Laser focus for MRJ program

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By Dan Catchpole

July 3, 2018, © Leeham News: It’s been two years since a small army of Japanese aerospace workers landed in Moses Lake, a sleepy former Air Force base town in rural Central Washington. The Mitsubishi Aircraft Corp. (MAC) will be in Moses Lake for another four or five years as it nudges its new regional jets—the MRJ70 and MRJ90—into service.

Japan’s All Nippon Airways is the launch customer and first operator for the Mitsubishi MRJ90. Source: Mitsubishi.

The first Mitsubishi Regional Jet, the MRJ90, originally was supposed to enter into service in 2013, but myriad develop delays have dogged the sleek jet, which now is slated to deliver to launch customer All Nippon Airways in mid-2020.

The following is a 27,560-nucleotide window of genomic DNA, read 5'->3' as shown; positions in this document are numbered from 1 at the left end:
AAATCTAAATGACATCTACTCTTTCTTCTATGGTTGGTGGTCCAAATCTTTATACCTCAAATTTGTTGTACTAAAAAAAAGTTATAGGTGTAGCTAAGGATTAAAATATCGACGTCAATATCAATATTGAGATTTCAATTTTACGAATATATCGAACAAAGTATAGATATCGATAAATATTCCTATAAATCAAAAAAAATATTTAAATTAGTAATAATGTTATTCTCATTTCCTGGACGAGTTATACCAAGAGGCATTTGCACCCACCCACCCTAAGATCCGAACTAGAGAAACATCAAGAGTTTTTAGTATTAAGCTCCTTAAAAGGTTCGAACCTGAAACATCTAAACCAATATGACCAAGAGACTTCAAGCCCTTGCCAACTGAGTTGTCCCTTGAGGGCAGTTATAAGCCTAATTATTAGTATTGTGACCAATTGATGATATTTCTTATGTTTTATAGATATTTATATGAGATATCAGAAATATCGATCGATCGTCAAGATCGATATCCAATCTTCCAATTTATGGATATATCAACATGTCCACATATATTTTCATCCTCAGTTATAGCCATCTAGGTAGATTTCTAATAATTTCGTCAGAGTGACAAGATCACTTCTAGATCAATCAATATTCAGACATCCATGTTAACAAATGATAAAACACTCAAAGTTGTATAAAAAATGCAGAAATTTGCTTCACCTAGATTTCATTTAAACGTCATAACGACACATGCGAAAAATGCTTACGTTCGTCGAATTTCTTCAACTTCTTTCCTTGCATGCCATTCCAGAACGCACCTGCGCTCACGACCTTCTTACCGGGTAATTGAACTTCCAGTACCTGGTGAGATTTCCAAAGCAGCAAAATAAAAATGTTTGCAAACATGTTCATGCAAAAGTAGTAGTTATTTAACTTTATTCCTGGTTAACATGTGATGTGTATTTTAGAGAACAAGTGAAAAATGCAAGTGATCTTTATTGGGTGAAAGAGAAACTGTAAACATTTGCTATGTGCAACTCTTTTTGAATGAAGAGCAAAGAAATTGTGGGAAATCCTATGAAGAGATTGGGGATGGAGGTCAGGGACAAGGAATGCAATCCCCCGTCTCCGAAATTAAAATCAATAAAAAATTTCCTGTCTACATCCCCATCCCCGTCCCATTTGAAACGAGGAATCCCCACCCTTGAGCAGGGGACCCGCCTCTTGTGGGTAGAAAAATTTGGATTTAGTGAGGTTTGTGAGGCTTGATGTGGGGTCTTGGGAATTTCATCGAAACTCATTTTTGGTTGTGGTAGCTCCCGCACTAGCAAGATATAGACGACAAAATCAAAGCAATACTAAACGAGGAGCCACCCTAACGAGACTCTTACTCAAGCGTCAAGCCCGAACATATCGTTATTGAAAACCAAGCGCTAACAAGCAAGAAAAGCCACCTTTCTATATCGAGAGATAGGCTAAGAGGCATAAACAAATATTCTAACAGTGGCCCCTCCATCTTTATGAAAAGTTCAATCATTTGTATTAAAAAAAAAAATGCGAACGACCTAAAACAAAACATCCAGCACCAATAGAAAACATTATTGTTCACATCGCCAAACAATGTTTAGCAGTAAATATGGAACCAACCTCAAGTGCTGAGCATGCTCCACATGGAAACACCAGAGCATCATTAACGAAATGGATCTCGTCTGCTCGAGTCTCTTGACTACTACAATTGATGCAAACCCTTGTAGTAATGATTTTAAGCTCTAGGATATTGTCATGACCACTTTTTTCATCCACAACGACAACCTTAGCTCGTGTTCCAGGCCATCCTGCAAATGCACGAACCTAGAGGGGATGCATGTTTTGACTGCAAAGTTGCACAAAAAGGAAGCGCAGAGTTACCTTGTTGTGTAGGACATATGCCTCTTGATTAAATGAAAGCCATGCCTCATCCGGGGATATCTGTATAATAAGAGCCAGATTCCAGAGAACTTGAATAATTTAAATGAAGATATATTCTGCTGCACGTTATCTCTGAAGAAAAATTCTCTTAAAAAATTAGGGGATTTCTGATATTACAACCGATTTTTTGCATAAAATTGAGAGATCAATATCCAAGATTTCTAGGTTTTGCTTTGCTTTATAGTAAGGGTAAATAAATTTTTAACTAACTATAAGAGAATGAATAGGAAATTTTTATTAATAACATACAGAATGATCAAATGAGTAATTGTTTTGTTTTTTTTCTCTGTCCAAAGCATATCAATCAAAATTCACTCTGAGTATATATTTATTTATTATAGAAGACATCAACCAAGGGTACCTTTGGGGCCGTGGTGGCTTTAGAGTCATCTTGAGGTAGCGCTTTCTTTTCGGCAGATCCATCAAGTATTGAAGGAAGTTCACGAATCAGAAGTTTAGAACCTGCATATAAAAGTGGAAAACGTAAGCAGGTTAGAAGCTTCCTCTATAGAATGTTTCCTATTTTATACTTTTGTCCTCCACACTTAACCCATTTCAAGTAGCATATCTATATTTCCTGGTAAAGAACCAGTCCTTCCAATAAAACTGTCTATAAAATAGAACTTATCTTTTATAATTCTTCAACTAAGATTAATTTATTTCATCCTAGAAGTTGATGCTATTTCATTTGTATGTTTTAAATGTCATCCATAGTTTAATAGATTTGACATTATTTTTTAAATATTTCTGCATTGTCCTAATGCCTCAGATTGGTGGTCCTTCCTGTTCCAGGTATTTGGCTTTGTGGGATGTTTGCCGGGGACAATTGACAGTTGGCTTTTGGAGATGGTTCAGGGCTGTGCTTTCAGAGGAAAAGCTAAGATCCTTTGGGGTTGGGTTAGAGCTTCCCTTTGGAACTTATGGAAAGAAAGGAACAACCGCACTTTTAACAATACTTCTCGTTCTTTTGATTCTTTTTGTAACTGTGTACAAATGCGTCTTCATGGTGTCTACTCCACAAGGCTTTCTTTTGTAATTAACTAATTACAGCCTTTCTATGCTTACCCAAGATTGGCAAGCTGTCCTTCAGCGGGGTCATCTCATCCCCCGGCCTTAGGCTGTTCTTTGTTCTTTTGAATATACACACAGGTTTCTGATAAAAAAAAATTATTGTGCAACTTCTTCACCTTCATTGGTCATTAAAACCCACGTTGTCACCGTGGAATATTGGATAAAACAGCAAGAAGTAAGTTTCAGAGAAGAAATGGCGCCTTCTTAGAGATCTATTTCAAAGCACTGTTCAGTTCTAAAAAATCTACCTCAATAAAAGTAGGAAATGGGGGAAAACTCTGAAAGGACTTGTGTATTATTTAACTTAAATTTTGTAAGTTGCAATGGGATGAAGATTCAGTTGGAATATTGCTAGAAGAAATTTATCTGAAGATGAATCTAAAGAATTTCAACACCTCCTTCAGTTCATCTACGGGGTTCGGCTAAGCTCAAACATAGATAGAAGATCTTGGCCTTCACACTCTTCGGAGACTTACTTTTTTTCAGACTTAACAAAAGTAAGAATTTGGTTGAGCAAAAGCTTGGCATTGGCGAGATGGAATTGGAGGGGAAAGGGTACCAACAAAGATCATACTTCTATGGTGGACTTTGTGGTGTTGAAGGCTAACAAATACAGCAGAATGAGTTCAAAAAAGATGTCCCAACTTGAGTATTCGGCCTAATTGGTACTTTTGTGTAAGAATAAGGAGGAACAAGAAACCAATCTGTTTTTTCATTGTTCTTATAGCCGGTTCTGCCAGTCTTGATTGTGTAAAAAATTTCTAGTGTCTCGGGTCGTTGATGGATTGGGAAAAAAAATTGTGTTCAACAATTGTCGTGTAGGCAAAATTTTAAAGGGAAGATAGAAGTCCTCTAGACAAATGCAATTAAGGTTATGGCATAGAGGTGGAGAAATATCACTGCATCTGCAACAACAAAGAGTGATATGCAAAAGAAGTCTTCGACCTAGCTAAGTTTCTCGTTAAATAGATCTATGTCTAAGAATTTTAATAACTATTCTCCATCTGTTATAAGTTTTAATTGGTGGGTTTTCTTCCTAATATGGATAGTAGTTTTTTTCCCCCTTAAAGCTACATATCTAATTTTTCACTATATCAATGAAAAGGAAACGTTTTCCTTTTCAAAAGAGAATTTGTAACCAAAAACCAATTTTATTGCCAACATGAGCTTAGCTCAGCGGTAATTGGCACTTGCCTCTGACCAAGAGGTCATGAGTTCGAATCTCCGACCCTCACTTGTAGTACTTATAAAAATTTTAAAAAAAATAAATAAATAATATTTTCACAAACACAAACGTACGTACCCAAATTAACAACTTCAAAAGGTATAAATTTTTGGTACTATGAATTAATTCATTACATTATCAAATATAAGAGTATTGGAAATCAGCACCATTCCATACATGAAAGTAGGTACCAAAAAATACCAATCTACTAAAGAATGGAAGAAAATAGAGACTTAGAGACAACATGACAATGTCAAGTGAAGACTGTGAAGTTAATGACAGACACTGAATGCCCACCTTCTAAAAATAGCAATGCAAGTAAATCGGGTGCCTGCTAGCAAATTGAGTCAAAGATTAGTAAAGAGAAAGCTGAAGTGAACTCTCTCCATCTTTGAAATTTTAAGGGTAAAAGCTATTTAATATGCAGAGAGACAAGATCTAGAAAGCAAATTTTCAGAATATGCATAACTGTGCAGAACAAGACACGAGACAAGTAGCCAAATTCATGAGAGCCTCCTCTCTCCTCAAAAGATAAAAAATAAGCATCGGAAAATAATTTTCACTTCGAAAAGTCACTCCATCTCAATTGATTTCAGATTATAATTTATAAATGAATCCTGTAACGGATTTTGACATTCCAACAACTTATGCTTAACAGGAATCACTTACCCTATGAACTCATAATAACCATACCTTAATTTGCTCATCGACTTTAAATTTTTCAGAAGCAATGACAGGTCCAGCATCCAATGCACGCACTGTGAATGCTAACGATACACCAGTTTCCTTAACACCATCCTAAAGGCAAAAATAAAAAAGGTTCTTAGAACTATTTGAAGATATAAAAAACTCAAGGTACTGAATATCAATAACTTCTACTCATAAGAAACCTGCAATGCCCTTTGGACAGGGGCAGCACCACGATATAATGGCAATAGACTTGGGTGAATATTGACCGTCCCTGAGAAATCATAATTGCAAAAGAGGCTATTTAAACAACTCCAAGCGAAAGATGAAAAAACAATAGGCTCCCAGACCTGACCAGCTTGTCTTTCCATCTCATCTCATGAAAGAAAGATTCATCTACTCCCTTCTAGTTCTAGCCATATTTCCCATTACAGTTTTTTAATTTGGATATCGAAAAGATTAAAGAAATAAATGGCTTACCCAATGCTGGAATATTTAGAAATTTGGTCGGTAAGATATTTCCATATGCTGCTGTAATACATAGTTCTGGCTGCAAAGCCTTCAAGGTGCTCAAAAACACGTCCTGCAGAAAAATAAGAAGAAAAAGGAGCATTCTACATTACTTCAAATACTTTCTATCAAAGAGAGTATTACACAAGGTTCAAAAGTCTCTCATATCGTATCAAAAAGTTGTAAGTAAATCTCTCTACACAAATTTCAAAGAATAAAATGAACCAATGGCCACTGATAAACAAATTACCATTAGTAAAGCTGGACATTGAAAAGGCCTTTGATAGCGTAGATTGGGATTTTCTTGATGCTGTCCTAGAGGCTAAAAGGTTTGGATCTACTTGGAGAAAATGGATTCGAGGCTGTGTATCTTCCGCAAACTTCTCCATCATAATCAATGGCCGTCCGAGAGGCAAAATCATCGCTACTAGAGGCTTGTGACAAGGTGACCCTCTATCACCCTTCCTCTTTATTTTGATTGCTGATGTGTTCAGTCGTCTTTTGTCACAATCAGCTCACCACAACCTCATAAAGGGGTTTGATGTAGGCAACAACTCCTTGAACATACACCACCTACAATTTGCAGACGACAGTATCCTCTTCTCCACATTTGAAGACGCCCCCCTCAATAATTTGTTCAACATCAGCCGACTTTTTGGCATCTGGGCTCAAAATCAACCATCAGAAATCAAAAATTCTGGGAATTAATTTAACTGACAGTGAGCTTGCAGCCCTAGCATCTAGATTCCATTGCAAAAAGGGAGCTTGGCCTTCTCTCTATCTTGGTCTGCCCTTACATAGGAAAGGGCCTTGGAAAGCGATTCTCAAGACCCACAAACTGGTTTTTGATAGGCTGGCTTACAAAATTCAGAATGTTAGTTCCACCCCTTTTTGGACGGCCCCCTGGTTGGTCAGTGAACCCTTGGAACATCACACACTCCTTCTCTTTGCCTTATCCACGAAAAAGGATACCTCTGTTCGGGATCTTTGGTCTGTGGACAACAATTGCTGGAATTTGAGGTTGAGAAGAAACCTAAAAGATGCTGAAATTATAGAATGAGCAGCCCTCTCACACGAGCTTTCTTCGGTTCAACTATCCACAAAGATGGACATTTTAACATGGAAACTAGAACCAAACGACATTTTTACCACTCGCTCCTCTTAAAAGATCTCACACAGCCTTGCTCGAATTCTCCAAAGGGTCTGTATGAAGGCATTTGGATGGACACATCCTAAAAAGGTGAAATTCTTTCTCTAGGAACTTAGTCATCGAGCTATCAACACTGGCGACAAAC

Laser focus

The MRJ program has “laser focus on delivery for our launch customer in 2020, ANA,” program chief Alex Bellamy said. Mitsubishi Aircraft brought in the soft-spoken British native in 2016 from Bombardier’s CSeries.

MRJ90 flight test aircraft number 3 practiced its routine for next month’s Farnborough International Airshow for US and Japanese reporters during two days of media briefings June 27-28. The sharp-nosed, sleek jet banked steeply in several tight circuits overhead, showing off its quiet and efficient Pratt & Whitney PW1200G engines.

There is more riding on the MRJ90 than a typical new jetliner. It is Japan’s first airliner since the NAMC YS-11 in the 1960s.

Building an industry

“We’re not just building an OEM company here, we’re also building an industry” for Japan and a new certification regime for the country, Bellamy said.